Rhodes started off by claiming that there were plenty of issues where she disagreed with President Clinton, but I honestly wouldn’t know. I have a very low tolerance for the Randi Rhodes show. But here’s what she said that really made me shake my head: she said that, whether you like President Clinton or not, you have to admit that while he was President he kept America safe, standing like a bulwark at the shore.


Reality check for Ms. Rhodes — radical Islamofascists have been at war with the United States for a long time, and that includes during President Clinton’s watch. Her less-than-artful invention of history doesn’t really stand up to the events that really occurred during President Clinton’s time in the White House. Here’s a short list to refresh your memory:

In retaliation to some of these attacks, President Clinton knocked down some tents and blew up an aspirin factory. You can tell how effective his limp-wristed response was in diverting future attacks. And if you want to suggest President Clinton was more effective than President Bush in keeping terrorists off American shores, first remember the World Trade Center bombings of 1993.

I find it interesting that Ms. Rhodes spent some time pumping up President Clinton’s flaccid legacy during the same week Lynne Stewart was sentenced to 28 months in prison for her part in smuggling messages from Omar Abdel-Rahman to his terrorist followers. Rahman is the same guy who helped plan the 1993 World Trade Center bombing.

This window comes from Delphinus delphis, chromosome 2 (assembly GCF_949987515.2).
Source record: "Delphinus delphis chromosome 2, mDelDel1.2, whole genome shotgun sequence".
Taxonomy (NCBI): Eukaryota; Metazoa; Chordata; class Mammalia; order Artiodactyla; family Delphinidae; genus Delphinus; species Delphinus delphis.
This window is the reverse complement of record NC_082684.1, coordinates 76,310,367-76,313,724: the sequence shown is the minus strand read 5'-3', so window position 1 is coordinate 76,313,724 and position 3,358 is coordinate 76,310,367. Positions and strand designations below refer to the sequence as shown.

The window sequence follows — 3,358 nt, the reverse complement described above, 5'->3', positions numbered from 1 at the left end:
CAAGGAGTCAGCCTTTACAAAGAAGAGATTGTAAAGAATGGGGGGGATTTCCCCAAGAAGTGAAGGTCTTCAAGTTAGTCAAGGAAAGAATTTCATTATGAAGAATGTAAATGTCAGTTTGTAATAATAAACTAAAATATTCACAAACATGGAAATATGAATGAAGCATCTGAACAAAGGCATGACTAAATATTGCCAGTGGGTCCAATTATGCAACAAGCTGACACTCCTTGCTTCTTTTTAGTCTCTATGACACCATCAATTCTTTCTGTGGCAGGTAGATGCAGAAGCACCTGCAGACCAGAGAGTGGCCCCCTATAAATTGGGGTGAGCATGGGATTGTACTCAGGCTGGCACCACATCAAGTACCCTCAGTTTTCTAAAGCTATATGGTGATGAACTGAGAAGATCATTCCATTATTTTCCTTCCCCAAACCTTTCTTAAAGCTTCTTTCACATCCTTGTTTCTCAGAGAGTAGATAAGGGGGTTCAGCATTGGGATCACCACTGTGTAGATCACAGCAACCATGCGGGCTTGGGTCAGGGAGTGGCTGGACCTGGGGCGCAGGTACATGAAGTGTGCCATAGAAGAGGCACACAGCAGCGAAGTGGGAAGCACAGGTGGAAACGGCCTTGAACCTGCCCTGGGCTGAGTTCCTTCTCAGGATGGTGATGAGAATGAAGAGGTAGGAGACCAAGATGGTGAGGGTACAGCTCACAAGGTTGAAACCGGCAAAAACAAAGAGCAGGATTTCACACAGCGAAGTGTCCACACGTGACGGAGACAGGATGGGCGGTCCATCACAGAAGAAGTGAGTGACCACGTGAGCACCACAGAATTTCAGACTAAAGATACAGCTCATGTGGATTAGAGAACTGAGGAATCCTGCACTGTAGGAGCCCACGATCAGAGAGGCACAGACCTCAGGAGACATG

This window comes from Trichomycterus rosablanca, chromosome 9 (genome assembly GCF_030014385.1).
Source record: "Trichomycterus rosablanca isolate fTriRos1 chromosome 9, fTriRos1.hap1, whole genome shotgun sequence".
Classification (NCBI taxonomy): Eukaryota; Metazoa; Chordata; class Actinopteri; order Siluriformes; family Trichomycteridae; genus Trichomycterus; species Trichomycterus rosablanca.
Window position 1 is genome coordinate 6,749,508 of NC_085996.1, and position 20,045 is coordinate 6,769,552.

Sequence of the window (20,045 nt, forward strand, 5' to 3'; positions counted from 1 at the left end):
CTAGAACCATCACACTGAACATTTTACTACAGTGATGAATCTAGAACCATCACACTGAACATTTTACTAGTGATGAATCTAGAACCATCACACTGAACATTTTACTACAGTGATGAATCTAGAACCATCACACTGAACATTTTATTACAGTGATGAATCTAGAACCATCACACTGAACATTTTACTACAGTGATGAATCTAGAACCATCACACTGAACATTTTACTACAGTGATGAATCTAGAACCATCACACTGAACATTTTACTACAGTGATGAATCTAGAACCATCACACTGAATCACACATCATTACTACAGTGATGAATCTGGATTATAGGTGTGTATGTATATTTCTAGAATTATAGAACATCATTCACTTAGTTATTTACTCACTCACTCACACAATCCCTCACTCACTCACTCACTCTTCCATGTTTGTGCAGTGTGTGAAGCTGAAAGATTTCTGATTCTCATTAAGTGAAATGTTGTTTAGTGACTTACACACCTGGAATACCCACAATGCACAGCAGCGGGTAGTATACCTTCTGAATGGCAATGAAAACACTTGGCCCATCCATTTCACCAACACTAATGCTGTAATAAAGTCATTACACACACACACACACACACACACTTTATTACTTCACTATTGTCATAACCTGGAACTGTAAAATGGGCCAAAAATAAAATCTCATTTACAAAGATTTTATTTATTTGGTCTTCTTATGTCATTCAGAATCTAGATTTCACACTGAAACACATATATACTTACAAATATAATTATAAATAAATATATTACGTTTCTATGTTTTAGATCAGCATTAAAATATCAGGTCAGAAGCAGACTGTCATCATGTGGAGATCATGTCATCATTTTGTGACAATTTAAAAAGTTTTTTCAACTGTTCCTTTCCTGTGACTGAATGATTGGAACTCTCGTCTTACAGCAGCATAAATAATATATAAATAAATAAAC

But if you listen only to talk show hosts on the financially and factually bankrupt Air America Radio, you might possibly accept Randi Rhodes’ invention of history.

OK, boys and girls, it’s time to test your Constitution knowledge! Go to and take the quiz.

I got a score of 9 out of 10, making me a “Constitution Whiz Kid.” If you have taken the quiz, drag your mouse over the next bit of text to see what question I missed:

[I missed question #6 about George Washington's Vice President. I'd call this more of a history question, not a Constitution question.]

So, what was your score? Be honest.

Back in 2005, Lynne Stewart, a civil rights lawyer, was convicted of providing material support to terrorists. She is in the news now because she has been sentenced to 28 months in prison for her part in aiding convicted terrorist Omar Abdel-Rahman. If you haven’t heard of Omar Abdel-Rahman, you were probably paying attention only to items covered by the mainstream media, so let me fill you in a bit. In 1995, Rahman was convicted of masterminding the World Trade Center bombing two years earlier. So he is obviously a really nice guy. Stewart was convicted for providing material support to him and his terrorist organization. But she claims her innocence: